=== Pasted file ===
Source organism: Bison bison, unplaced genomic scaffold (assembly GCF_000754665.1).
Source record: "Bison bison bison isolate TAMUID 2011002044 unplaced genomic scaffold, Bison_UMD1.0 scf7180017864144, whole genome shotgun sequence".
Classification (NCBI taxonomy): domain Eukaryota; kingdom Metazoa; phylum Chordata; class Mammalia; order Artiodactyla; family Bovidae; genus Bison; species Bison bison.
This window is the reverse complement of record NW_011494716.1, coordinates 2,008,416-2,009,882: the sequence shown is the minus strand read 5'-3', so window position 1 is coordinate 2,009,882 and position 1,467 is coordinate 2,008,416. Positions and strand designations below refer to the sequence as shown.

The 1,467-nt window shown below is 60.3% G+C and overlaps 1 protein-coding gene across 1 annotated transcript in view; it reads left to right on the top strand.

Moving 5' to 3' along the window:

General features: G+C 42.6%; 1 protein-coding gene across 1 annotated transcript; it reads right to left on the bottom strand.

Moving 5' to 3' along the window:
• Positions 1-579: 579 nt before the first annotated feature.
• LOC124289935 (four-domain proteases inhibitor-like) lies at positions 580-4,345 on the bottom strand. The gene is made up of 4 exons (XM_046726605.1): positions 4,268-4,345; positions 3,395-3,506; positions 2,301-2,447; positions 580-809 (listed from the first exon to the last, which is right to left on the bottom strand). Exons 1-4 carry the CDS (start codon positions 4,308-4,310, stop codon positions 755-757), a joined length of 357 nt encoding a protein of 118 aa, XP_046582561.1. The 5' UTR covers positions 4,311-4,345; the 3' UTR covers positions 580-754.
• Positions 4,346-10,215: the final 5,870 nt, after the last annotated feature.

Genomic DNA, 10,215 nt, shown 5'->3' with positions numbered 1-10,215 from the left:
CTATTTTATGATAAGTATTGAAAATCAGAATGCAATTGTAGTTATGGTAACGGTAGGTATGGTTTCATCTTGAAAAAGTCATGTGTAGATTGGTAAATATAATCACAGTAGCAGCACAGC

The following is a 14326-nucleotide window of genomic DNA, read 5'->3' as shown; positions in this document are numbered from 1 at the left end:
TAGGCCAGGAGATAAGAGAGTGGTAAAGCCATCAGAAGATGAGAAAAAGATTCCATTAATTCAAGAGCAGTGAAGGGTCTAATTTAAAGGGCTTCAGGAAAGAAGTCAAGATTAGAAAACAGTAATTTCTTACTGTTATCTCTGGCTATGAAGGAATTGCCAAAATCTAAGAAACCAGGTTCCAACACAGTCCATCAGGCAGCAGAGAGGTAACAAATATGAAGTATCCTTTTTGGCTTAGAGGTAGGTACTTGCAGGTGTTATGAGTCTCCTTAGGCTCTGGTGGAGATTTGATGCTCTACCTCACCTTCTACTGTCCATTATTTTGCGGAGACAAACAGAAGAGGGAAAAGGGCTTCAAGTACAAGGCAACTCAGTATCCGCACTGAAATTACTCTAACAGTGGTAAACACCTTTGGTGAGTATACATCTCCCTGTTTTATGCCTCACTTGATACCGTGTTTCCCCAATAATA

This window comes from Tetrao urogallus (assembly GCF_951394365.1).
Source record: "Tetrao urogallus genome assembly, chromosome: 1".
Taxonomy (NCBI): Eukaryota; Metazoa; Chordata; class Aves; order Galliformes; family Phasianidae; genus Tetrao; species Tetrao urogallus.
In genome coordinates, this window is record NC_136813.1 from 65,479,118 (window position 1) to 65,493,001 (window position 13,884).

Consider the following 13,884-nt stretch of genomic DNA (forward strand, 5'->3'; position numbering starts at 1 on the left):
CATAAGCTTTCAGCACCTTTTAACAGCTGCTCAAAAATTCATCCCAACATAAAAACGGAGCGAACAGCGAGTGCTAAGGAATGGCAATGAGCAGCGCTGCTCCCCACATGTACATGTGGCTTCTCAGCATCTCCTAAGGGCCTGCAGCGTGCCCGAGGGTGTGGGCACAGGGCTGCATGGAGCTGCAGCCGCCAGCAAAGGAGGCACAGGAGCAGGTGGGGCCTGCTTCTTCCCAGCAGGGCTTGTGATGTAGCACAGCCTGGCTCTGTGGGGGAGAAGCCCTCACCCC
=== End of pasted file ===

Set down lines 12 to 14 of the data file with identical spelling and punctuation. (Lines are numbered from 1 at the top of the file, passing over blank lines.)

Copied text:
Genomic DNA, 10,215 nt, shown 5'->3' with positions numbered 1-10,215 from the left:
CTATTTTATGATAAGTATTGAAAATCAGAATGCAATTGTAGTTATGGTAACGGTAGGTATGGTTTCATCTTGAAAAAGTCATGTGTAGATTGGTAAATATAATCACAGTAGCAGCACAGC

The following is a 14326-nucleotide window of genomic DNA, read 5'->3' as shown; positions in this document are numbered from 1 at the left end: